With regard to the overall aspects of locomotion, such as certain gait characteristics (Wilson, 1966), the movement of the centre of mass during running (Blickhan and Full, 1993) or adaptation to inclines (Birn-Jeffery and Higham, 2014), literature reviews have identified commonalities among species, but they fall short of identifying causes for distinct differences between species. In other words, the causes of inter-species variability in legged locomotion are not well understood. In order to change this, comparative experiments on unrestrained locomotion are needed. Up to now, only few such studies have linked comparative kinematics to morphological differences in invertebrates. In climbing and ground-dwelling ant species, postural differences occur when walking on slopes (Weihmann and Blickhan, 2009), but limb kinematics were not compared. In decapod crustaceans, a combination of comparative motion analysis and morphological measures indicated a link between leg segment length and preferred walking direction (Vidal-Gadea et al., 2008). In vertebrates, where comparative analyses of legged locomotion have been more common, it has become clear that both morphological characters as well as ecological differences, such as habitat preferences, may strongly affect limb kinematics. Typically, it is difficult to disentangle these two factors. For example, in lizards, limb kinematics of two species may be differentially affected by slope (Higham and Jayne, 2004) or may vary with habitat (Fuller et al., 2011). In these studies, the species compared exhibit morphological differences that, at least to some extent, reflect specific habitat adaptations. With regard to the interdependence of body morphology and limb kinematics, Gatesy and Pollard (Gatesy and Pollard, 2011) have argued that limb segment proportions necessarily pose important constraints on limb kinematics. Nevertheless, constraints are not equal to determinants. For example, distantly related birds with similar limb proportions but different habitat preferences were shown to have similar limb kinematics in the sagittal plane, but not in the transversal plane (Stoessel and Fischer, 2012). In arboreal and terrestrial rodents with similar leg segment proportions, the same kinematic adjustments to climbing locomotion were found (e.g. reduced clearance), despite differences in speed and gait (Schmidt and Fischer, 2011). In other words, kinematic variables associated with gait differences (e.g. timing in inter-leg coordination) were species dependent, whereas others were not. Generally, small mammals share several important ‘overall’ kinematic features during legged locomotion, e.g. scapula movement (Fischer et al., 2002). Nevertheless, they may differ considerably with regard to limb proportions and variables of intra-leg and inter-leg coordination.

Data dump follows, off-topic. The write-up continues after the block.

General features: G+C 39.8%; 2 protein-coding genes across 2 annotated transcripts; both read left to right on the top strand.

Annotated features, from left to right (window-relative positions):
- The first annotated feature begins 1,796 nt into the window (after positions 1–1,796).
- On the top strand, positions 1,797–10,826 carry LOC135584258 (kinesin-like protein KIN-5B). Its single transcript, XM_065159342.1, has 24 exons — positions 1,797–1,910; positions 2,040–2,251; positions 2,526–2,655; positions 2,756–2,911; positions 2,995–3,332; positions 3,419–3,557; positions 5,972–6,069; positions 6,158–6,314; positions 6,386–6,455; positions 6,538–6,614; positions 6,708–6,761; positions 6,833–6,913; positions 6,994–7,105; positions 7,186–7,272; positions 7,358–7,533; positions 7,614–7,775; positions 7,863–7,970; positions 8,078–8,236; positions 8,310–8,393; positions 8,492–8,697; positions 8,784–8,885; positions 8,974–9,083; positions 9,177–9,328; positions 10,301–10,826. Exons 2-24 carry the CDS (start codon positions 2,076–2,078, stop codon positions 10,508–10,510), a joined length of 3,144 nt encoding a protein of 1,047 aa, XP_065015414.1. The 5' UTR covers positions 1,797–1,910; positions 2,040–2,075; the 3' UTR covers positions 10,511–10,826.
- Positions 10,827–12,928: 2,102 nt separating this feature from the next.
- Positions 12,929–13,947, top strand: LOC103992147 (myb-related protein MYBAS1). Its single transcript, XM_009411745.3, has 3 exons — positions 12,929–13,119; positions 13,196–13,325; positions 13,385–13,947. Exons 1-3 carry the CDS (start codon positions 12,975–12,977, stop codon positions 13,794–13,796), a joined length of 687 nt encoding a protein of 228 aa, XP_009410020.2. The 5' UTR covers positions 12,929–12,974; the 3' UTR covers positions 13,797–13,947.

The objective of the present study was to identify species differences in kinematics of unrestrained walking and climbing insects, and to relate them to differences in morphology and body segment proportions in particular. For this, we recorded whole-body kinematics of three species of unrestrained walking and climbing stick insects: Carausius morosus, Aretaon asperrimus and Medauroidea extradentata (=Cuniculina impigra). We compared step parameters, movement of the head and thorax segments and intra-leg coordination, i.e. joint angle time courses. All three species are herbivores that live in an arboreal habitat. Moreover, all three species have a similar overall body structure and no obvious kinematic specialisations other than differing proportions of thorax and leg segments.